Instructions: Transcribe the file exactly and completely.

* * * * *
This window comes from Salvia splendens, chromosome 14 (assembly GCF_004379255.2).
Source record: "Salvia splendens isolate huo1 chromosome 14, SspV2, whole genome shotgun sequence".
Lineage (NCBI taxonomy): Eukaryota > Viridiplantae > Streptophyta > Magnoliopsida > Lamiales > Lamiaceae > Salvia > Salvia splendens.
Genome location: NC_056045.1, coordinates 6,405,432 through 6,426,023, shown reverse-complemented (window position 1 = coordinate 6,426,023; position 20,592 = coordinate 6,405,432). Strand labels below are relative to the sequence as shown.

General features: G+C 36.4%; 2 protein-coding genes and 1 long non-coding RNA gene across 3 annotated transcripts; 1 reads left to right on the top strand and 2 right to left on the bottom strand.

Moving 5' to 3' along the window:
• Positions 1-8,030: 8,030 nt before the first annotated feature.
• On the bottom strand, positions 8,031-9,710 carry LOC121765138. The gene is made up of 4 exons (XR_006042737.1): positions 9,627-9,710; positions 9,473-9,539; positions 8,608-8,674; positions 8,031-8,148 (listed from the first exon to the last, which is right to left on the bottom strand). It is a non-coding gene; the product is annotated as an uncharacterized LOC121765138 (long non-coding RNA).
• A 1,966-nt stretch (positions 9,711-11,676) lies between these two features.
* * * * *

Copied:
This window comes from Salvia splendens, chromosome 14 (assembly GCF_004379255.2).
Source record: "Salvia splendens isolate huo1 chromosome 14, SspV2, whole genome shotgun sequence".
Lineage (NCBI taxonomy): Eukaryota > Viridiplantae > Streptophyta > Magnoliopsida > Lamiales > Lamiaceae > Salvia > Salvia splendens.
Genome location: NC_056045.1, coordinates 6,405,432 through 6,426,023, shown reverse-complemented (window position 1 = coordinate 6,426,023; position 20,592 = coordinate 6,405,432). Strand labels below are relative to the sequence as shown.

General features: G+C 36.4%; 2 protein-coding genes and 1 long non-coding RNA gene across 3 annotated transcripts; 1 reads left to right on the top strand and 2 right to left on the bottom strand.

Moving 5' to 3' along the window:
• Positions 1-8,030: 8,030 nt before the first annotated feature.
• On the bottom strand, positions 8,031-9,710 carry LOC121765138. The gene is made up of 4 exons (XR_006042737.1): positions 9,627-9,710; positions 9,473-9,539; positions 8,608-8,674; positions 8,031-8,148 (listed from the first exon to the last, which is right to left on the bottom strand). It is a non-coding gene; the product is annotated as an uncharacterized LOC121765138 (long non-coding RNA).
• A 1,966-nt stretch (positions 9,711-11,676) lies between these two features.